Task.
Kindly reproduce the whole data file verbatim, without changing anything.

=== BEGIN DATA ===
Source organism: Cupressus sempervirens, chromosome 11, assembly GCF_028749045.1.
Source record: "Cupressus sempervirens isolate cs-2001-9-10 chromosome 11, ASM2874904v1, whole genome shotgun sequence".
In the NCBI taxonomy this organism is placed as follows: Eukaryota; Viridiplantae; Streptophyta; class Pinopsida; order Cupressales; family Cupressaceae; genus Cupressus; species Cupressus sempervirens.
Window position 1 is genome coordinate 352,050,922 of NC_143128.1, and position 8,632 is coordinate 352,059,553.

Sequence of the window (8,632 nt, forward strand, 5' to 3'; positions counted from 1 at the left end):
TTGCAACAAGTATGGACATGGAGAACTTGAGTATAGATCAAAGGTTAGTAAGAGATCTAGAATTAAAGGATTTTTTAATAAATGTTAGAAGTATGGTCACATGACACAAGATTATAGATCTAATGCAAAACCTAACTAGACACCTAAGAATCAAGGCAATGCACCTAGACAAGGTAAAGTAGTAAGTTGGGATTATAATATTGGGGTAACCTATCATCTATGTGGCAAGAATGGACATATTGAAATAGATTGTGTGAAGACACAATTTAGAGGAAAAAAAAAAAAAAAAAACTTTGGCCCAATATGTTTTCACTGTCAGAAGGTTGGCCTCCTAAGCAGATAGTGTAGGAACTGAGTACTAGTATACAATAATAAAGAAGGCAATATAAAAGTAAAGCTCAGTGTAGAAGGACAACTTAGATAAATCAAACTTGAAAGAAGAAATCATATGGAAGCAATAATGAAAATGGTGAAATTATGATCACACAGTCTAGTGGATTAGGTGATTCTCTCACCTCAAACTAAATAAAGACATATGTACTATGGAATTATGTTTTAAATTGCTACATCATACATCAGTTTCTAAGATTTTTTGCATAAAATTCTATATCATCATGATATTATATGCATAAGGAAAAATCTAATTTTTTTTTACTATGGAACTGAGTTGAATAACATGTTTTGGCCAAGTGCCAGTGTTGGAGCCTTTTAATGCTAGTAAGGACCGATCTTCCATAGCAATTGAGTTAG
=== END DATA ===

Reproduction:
Source organism: Cupressus sempervirens, chromosome 11, assembly GCF_028749045.1.
Source record: "Cupressus sempervirens isolate cs-2001-9-10 chromosome 11, ASM2874904v1, whole genome shotgun sequence".
In the NCBI taxonomy this organism is placed as follows: Eukaryota; Viridiplantae; Streptophyta; class Pinopsida; order Cupressales; family Cupressaceae; genus Cupressus; species Cupressus sempervirens.
Window position 1 is genome coordinate 352,050,922 of NC_143128.1, and position 8,632 is coordinate 352,059,553.

Sequence of the window (8,632 nt, forward strand, 5' to 3'; positions counted from 1 at the left end):
TTGCAACAAGTATGGACATGGAGAACTTGAGTATAGATCAAAGGTTAGTAAGAGATCTAGAATTAAAGGATTTTTTAATAAATGTTAGAAGTATGGTCACATGACACAAGATTATAGATCTAATGCAAAACCTAACTAGACACCTAAGAATCAAGGCAATGCACCTAGACAAGGTAAAGTAGTAAGTTGGGATTATAATATTGGGGTAACCTATCATCTATGTGGCAAGAATGGACATATTGAAATAGATTGTGTGAAGACACAATTTAGAGGAAAAAAAAAAAAAAAAAACTTTGGCCCAATATGTTTTCACTGTCAGAAGGTTGGCCTCCTAAGCAGATAGTGTAGGAACTGAGTACTAGTATACAATAATAAAGAAGGCAATATAAAAGTAAAGCTCAGTGTAGAAGGACAACTTAGATAAATCAAACTTGAAAGAAGAAATCATATGGAAGCAATAATGAAAATGGTGAAATTATGATCACACAGTCTAGTGGATTAGGTGATTCTCTCACCTCAAACTAAATAAAGACATATGTACTATGGAATTATGTTTTAAATTGCTACATCATACATCAGTTTCTAAGATTTTTTGCATAAAATTCTATATCATCATGATATTATATGCATAAGGAAAAATCTAATTTTTTTTTACTATGGAACTGAGTTGAATAACATGTTTTGGCCAAGTGCCAGTGTTGGAGCCTTTTAATGCTAGTAAGGACCGATCTTCCATAGCAATTGAGTTAG